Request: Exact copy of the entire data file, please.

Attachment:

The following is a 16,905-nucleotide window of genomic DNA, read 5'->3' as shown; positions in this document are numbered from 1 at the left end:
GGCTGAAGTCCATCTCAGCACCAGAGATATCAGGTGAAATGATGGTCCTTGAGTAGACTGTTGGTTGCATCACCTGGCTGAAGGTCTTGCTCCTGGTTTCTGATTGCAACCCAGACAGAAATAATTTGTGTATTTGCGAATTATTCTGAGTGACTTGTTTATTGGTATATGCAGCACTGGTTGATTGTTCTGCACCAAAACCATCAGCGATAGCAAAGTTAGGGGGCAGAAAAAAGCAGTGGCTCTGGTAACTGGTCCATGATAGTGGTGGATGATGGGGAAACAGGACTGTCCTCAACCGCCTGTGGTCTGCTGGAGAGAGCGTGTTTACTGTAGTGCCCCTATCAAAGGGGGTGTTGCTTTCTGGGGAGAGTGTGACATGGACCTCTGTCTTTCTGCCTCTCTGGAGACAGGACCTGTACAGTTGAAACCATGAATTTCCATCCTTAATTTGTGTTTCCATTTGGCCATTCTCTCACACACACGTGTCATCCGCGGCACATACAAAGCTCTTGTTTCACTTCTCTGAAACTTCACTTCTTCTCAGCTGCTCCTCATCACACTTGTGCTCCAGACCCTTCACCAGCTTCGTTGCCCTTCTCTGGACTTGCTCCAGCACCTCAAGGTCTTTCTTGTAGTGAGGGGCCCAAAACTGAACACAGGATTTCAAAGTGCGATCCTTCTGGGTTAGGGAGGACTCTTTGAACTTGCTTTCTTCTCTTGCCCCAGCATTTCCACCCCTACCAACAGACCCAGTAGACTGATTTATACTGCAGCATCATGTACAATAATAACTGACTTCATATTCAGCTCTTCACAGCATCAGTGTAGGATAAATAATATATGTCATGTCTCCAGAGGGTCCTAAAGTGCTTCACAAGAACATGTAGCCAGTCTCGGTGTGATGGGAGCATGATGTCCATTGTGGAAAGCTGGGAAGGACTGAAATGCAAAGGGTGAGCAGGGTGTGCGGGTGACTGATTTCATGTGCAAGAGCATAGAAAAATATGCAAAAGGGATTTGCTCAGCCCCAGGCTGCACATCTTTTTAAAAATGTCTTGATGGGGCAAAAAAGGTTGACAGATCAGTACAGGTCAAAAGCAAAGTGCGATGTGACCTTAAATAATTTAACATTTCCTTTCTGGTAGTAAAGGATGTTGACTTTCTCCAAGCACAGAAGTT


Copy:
The following is a 16,905-nucleotide window of genomic DNA, read 5'->3' as shown; positions in this document are numbered from 1 at the left end:
GGCTGAAGTCCATCTCAGCACCAGAGATATCAGGTGAAATGATGGTCCTTGAGTAGACTGTTGGTTGCATCACCTGGCTGAAGGTCTTGCTCCTGGTTTCTGATTGCAACCCAGACAGAAATAATTTGTGTATTTGCGAATTATTCTGAGTGACTTGTTTATTGGTATATGCAGCACTGGTTGATTGTTCTGCACCAAAACCATCAGCGATAGCAAAGTTAGGGGGCAGAAAAAAGCAGTGGCTCTGGTAACTGGTCCATGATAGTGGTGGATGATGGGGAAACAGGACTGTCCTCAACCGCCTGTGGTCTGCTGGAGAGAGCGTGTTTACTGTAGTGCCCCTATCAAAGGGGGTGTTGCTTTCTGGGGAGAGTGTGACATGGACCTCTGTCTTTCTGCCTCTCTGGAGACAGGACCTGTACAGTTGAAACCATGAATTTCCATCCTTAATTTGTGTTTCCATTTGGCCATTCTCTCACACACACGTGTCATCCGCGGCACATACAAAGCTCTTGTTTCACTTCTCTGAAACTTCACTTCTTCTCAGCTGCTCCTCATCACACTTGTGCTCCAGACCCTTCACCAGCTTCGTTGCCCTTCTCTGGACTTGCTCCAGCACCTCAAGGTCTTTCTTGTAGTGAGGGGCCCAAAACTGAACACAGGATTTCAAAGTGCGATCCTTCTGGGTTAGGGAGGACTCTTTGAACTTGCTTTCTTCTCTTGCCCCAGCATTTCCACCCCTACCAACAGACCCAGTAGACTGATTTATACTGCAGCATCATGTACAATAATAACTGACTTCATATTCAGCTCTTCACAGCATCAGTGTAGGATAAATAATATATGTCATGTCTCCAGAGGGTCCTAAAGTGCTTCACAAGAACATGTAGCCAGTCTCGGTGTGATGGGAGCATGATGTCCATTGTGGAAAGCTGGGAAGGACTGAAATGCAAAGGGTGAGCAGGGTGTGCGGGTGACTGATTTCATGTGCAAGAGCATAGAAAAATATGCAAAAGGGATTTGCTCAGCCCCAGGCTGCACATCTTTTTAAAAATGTCTTGATGGGGCAAAAAAGGTTGACAGATCAGTACAGGTCAAAAGCAAAGTGCGATGTGACCTTAAATAATTTAACATTTCCTTTCTGGTAGTAAAGGATGTTGACTTTCTCCAAGCACAGAAGTT